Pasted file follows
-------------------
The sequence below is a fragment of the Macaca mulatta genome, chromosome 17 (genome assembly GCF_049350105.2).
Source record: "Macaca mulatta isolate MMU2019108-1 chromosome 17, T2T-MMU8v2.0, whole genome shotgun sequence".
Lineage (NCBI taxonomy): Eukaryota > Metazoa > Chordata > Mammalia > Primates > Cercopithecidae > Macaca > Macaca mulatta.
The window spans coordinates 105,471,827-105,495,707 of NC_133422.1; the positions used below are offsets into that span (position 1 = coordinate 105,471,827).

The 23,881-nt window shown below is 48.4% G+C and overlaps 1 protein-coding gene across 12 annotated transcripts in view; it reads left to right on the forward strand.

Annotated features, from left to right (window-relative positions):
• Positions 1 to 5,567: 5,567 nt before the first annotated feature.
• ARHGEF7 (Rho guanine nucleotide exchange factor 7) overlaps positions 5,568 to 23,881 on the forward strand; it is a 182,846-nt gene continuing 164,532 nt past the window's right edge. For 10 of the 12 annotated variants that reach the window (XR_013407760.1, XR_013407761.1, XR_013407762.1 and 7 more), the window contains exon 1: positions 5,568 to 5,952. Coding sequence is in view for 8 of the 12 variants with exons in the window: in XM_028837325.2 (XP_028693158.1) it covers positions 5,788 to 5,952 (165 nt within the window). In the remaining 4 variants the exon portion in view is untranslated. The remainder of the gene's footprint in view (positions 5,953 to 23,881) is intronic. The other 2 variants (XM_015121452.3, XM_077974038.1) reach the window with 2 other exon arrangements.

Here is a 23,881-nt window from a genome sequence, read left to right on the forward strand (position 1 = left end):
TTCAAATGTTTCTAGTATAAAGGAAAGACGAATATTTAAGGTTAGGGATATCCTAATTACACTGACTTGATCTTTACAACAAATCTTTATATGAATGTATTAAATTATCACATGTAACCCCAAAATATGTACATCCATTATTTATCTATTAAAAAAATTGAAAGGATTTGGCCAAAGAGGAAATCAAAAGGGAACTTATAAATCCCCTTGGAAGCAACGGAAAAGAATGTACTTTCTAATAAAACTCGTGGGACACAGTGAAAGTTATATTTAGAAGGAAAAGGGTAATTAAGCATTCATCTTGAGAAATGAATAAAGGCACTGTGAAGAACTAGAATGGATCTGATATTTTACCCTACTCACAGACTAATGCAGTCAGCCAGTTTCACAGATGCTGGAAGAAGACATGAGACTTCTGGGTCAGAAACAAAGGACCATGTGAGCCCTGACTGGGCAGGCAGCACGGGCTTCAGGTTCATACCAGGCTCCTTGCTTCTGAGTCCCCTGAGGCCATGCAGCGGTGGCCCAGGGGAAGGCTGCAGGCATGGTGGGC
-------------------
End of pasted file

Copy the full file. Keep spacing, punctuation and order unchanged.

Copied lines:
The sequence below is a fragment of the Macaca mulatta genome, chromosome 17 (genome assembly GCF_049350105.2).
Source record: "Macaca mulatta isolate MMU2019108-1 chromosome 17, T2T-MMU8v2.0, whole genome shotgun sequence".
Lineage (NCBI taxonomy): Eukaryota > Metazoa > Chordata > Mammalia > Primates > Cercopithecidae > Macaca > Macaca mulatta.
The window spans coordinates 105,471,827-105,495,707 of NC_133422.1; the positions used below are offsets into that span (position 1 = coordinate 105,471,827).

The 23,881-nt window shown below is 48.4% G+C and overlaps 1 protein-coding gene across 12 annotated transcripts in view; it reads left to right on the forward strand.

Annotated features, from left to right (window-relative positions):
• Positions 1 to 5,567: 5,567 nt before the first annotated feature.
• ARHGEF7 (Rho guanine nucleotide exchange factor 7) overlaps positions 5,568 to 23,881 on the forward strand; it is a 182,846-nt gene continuing 164,532 nt past the window's right edge. For 10 of the 12 annotated variants that reach the window (XR_013407760.1, XR_013407761.1, XR_013407762.1 and 7 more), the window contains exon 1: positions 5,568 to 5,952. Coding sequence is in view for 8 of the 12 variants with exons in the window: in XM_028837325.2 (XP_028693158.1) it covers positions 5,788 to 5,952 (165 nt within the window). In the remaining 4 variants the exon portion in view is untranslated. The remainder of the gene's footprint in view (positions 5,953 to 23,881) is intronic. The other 2 variants (XM_015121452.3, XM_077974038.1) reach the window with 2 other exon arrangements.

Here is a 23,881-nt window from a genome sequence, read left to right on the forward strand (position 1 = left end):
TTCAAATGTTTCTAGTATAAAGGAAAGACGAATATTTAAGGTTAGGGATATCCTAATTACACTGACTTGATCTTTACAACAAATCTTTATATGAATGTATTAAATTATCACATGTAACCCCAAAATATGTACATCCATTATTTATCTATTAAAAAAATTGAAAGGATTTGGCCAAAGAGGAAATCAAAAGGGAACTTATAAATCCCCTTGGAAGCAACGGAAAAGAATGTACTTTCTAATAAAACTCGTGGGACACAGTGAAAGTTATATTTAGAAGGAAAAGGGTAATTAAGCATTCATCTTGAGAAATGAATAAAGGCACTGTGAAGAACTAGAATGGATCTGATATTTTACCCTACTCACAGACTAATGCAGTCAGCCAGTTTCACAGATGCTGGAAGAAGACATGAGACTTCTGGGTCAGAAACAAAGGACCATGTGAGCCCTGACTGGGCAGGCAGCACGGGCTTCAGGTTCATACCAGGCTCCTTGCTTCTGAGTCCCCTGAGGCCATGCAGCGGTGGCCCAGGGGAAGGCTGCAGGCATGGTGGGC